Dan’s obviously got a problem here, as does the country, but if a desire to focus on counterterrorism and nuclear proliferation issues rather than overthrowing foreign governments is not the sign that you’re on the “far left” then I think those of us on the left are in pretty good shape going forward.
The Campaign for America’s Future proudly emailed this attack video against John McCain to me the other day, and frankly it’s disappointing stuff:
There’s just no evidence that McCain did anything wrong here. He was on the side of the angels in helping to investigate some dirty dealings in the contracting process for this tanker back in 2004, and the idea that Boeing should have a permanent monopoly on Air Force contracts because to work with rival firms would be “shipping jobs to France” is absurd. If people don’t want to go after McCain for something real, they should go after his shabby treatment of his first wife or make fun of him for being so damn old or something. Or go after him for something real! But this ignorant and silly.
Earlier this week, Sen. John McCain (R-AZ) said he “will be glad to stake my campaign on the fact that [the surge] has succeeded,” effectively shackling himself to President Bush’s Iraq policy. Previously, McCain has insisted that the level of American casualties is the “key” metric by which to measure to the surge’s success:
The surge is succeeding and the key to it is not American presence, it’s American casualties and by any measure, we are succeeding and the political process is succeeding.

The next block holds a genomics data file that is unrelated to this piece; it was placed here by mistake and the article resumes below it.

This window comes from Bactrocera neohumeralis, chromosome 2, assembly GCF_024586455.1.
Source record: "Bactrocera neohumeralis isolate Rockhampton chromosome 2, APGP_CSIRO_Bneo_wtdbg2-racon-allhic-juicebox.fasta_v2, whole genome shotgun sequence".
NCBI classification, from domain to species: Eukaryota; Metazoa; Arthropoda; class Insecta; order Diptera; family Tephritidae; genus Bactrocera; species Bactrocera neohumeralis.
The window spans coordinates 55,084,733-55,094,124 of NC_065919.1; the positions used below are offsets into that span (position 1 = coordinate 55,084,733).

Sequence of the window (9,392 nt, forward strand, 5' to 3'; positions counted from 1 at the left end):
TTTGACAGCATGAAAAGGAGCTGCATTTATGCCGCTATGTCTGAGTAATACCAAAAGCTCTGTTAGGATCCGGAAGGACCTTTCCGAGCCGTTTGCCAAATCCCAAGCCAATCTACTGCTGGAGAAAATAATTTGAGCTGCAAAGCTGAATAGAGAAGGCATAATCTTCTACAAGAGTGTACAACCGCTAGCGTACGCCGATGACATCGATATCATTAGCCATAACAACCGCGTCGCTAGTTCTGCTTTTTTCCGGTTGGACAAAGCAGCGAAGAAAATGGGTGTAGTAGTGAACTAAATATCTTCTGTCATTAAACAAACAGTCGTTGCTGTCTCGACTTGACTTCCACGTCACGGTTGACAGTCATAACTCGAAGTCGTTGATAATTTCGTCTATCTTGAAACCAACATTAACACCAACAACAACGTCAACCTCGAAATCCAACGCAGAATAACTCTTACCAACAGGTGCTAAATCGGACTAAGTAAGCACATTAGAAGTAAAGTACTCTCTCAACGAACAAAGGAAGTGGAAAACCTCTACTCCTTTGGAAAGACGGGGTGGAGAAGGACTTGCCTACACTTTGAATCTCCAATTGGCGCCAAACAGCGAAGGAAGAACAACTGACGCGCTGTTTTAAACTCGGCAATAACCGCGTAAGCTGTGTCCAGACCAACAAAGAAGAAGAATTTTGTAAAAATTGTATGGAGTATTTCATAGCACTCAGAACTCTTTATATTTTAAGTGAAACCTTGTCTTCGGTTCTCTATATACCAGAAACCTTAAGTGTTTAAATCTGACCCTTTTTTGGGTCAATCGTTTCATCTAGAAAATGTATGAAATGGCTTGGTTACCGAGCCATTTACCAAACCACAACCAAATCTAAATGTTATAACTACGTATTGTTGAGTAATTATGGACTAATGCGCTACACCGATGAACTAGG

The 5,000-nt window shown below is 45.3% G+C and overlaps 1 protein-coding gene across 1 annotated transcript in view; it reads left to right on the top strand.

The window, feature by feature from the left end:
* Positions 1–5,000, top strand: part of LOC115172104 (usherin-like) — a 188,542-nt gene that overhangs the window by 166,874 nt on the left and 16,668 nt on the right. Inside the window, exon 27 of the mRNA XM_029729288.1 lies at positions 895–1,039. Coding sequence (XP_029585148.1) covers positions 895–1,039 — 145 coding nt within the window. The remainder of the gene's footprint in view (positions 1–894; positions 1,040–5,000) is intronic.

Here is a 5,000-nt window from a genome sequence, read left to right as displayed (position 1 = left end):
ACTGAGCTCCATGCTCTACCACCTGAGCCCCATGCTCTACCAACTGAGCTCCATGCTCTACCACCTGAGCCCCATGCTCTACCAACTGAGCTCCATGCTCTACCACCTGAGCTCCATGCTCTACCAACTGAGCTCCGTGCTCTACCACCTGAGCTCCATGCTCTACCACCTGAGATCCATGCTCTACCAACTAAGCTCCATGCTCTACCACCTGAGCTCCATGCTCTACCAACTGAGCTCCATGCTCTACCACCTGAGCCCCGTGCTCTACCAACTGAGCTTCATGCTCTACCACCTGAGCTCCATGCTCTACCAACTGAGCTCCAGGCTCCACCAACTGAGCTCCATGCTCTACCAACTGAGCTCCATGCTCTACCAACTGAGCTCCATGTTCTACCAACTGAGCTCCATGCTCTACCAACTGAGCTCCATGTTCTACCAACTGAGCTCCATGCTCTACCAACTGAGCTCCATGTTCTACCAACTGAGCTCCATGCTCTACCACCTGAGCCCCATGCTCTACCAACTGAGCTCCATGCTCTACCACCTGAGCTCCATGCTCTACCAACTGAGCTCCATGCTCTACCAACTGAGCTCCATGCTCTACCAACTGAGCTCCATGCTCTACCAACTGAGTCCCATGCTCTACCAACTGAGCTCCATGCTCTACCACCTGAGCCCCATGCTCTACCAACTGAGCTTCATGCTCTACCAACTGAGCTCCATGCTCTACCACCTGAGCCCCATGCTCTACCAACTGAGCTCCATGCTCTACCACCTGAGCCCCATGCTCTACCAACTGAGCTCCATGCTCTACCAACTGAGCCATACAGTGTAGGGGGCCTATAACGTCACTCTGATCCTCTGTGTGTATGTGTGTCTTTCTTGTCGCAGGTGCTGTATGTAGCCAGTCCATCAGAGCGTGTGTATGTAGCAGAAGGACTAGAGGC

On ABC’s This Week with George Stephanopolous today, Sen. Chuck Hagel (R-NE) bluntly disagreed with McCain’s assessment of the surge’s success, saying it’s wrong to “dismiss” over “900 dead Americans since the surge” began as “success”:
We have lost over 900 dead Americans since the surge. Now if you want to dismiss that as ‘success’ that would be your interpretation.
McCain frequently dismisses questions about his claim that he wouldn’t mind if U.S. troops were in Iraq for “a hundred years” by insisting that “the point is American casualties.” Yet, as Hagel points out, in repeatedly insisting that the surge is a success, McCain downplays the fact that American soldiers are still dying in Iraq on a regular basis.
As of today, the Pentagon has confirmed the deaths of 3,991 U.S. soldiers in Iraq since the start of the war. Four more reported casualties are awaiting confirmation.
This week, Sen. John McCain (R-AZ) repeatedly and falsely claimed that Iran was training al Qaeda in Iraq. Ignoring the fact that McCain made the error at least three separate times, Fox News’s Brit Hume dismissed the mistake today as simply “a blip” and “a senior moment.” Hume insisted that “we all” agree that McCain has understanding and knowledge of world affairs. Watch it: